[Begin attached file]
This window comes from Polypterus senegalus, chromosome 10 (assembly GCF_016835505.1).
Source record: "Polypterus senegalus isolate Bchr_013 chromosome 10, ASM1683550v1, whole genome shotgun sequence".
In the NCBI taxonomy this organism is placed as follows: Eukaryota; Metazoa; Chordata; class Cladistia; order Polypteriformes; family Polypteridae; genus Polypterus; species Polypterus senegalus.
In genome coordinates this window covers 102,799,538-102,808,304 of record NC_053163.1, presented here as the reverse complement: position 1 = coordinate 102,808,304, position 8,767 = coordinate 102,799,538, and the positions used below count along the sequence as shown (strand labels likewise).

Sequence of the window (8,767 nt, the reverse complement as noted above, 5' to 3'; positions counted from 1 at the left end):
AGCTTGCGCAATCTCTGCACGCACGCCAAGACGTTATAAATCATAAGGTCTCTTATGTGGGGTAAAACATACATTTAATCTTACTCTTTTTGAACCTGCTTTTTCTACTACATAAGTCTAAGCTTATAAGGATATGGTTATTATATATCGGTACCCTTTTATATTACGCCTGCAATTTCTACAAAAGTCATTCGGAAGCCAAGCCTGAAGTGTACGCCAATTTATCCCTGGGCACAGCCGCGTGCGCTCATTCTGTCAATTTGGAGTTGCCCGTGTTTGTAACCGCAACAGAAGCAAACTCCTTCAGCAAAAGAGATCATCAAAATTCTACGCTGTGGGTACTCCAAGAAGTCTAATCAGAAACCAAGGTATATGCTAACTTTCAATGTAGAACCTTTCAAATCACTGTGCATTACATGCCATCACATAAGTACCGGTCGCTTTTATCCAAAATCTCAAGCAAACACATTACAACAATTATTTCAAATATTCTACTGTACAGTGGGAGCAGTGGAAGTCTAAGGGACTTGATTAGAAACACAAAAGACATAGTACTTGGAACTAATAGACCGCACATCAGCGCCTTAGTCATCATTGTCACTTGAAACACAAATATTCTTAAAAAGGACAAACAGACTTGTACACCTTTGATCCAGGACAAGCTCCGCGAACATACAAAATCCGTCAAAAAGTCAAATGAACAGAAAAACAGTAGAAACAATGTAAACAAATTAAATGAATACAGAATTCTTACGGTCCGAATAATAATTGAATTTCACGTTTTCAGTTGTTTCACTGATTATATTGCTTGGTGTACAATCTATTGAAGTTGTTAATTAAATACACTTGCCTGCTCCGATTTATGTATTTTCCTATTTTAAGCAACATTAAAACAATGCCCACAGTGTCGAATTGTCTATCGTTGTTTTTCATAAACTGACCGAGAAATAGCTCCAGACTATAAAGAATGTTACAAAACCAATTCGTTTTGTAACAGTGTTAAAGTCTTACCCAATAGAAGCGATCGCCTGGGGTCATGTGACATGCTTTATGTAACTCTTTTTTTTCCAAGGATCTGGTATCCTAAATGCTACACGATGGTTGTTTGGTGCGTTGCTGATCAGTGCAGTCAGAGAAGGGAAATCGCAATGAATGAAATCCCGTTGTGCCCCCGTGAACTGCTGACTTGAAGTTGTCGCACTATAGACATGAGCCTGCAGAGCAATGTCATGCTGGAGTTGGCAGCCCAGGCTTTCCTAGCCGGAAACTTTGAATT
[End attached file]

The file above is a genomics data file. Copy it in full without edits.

This window comes from Polypterus senegalus, chromosome 10 (assembly GCF_016835505.1).
Source record: "Polypterus senegalus isolate Bchr_013 chromosome 10, ASM1683550v1, whole genome shotgun sequence".
In the NCBI taxonomy this organism is placed as follows: Eukaryota; Metazoa; Chordata; class Cladistia; order Polypteriformes; family Polypteridae; genus Polypterus; species Polypterus senegalus.
In genome coordinates this window covers 102,799,538-102,808,304 of record NC_053163.1, presented here as the reverse complement: position 1 = coordinate 102,808,304, position 8,767 = coordinate 102,799,538, and the positions used below count along the sequence as shown (strand labels likewise).

Sequence of the window (8,767 nt, the reverse complement as noted above, 5' to 3'; positions counted from 1 at the left end):
AGCTTGCGCAATCTCTGCACGCACGCCAAGACGTTATAAATCATAAGGTCTCTTATGTGGGGTAAAACATACATTTAATCTTACTCTTTTTGAACCTGCTTTTTCTACTACATAAGTCTAAGCTTATAAGGATATGGTTATTATATATCGGTACCCTTTTATATTACGCCTGCAATTTCTACAAAAGTCATTCGGAAGCCAAGCCTGAAGTGTACGCCAATTTATCCCTGGGCACAGCCGCGTGCGCTCATTCTGTCAATTTGGAGTTGCCCGTGTTTGTAACCGCAACAGAAGCAAACTCCTTCAGCAAAAGAGATCATCAAAATTCTACGCTGTGGGTACTCCAAGAAGTCTAATCAGAAACCAAGGTATATGCTAACTTTCAATGTAGAACCTTTCAAATCACTGTGCATTACATGCCATCACATAAGTACCGGTCGCTTTTATCCAAAATCTCAAGCAAACACATTACAACAATTATTTCAAATATTCTACTGTACAGTGGGAGCAGTGGAAGTCTAAGGGACTTGATTAGAAACACAAAAGACATAGTACTTGGAACTAATAGACCGCACATCAGCGCCTTAGTCATCATTGTCACTTGAAACACAAATATTCTTAAAAAGGACAAACAGACTTGTACACCTTTGATCCAGGACAAGCTCCGCGAACATACAAAATCCGTCAAAAAGTCAAATGAACAGAAAAACAGTAGAAACAATGTAAACAAATTAAATGAATACAGAATTCTTACGGTCCGAATAATAATTGAATTTCACGTTTTCAGTTGTTTCACTGATTATATTGCTTGGTGTACAATCTATTGAAGTTGTTAATTAAATACACTTGCCTGCTCCGATTTATGTATTTTCCTATTTTAAGCAACATTAAAACAATGCCCACAGTGTCGAATTGTCTATCGTTGTTTTTCATAAACTGACCGAGAAATAGCTCCAGACTATAAAGAATGTTACAAAACCAATTCGTTTTGTAACAGTGTTAAAGTCTTACCCAATAGAAGCGATCGCCTGGGGTCATGTGACATGCTTTATGTAACTCTTTTTTTTCCAAGGATCTGGTATCCTAAATGCTACACGATGGTTGTTTGGTGCGTTGCTGATCAGTGCAGTCAGAGAAGGGAAATCGCAATGAATGAAATCCCGTTGTGCCCCCGTGAACTGCTGACTTGAAGTTGTCGCACTATAGACATGAGCCTGCAGAGCAATGTCATGCTGGAGTTGGCAGCCCAGGCTTTCCTAGCCGGAAACTTTGAATT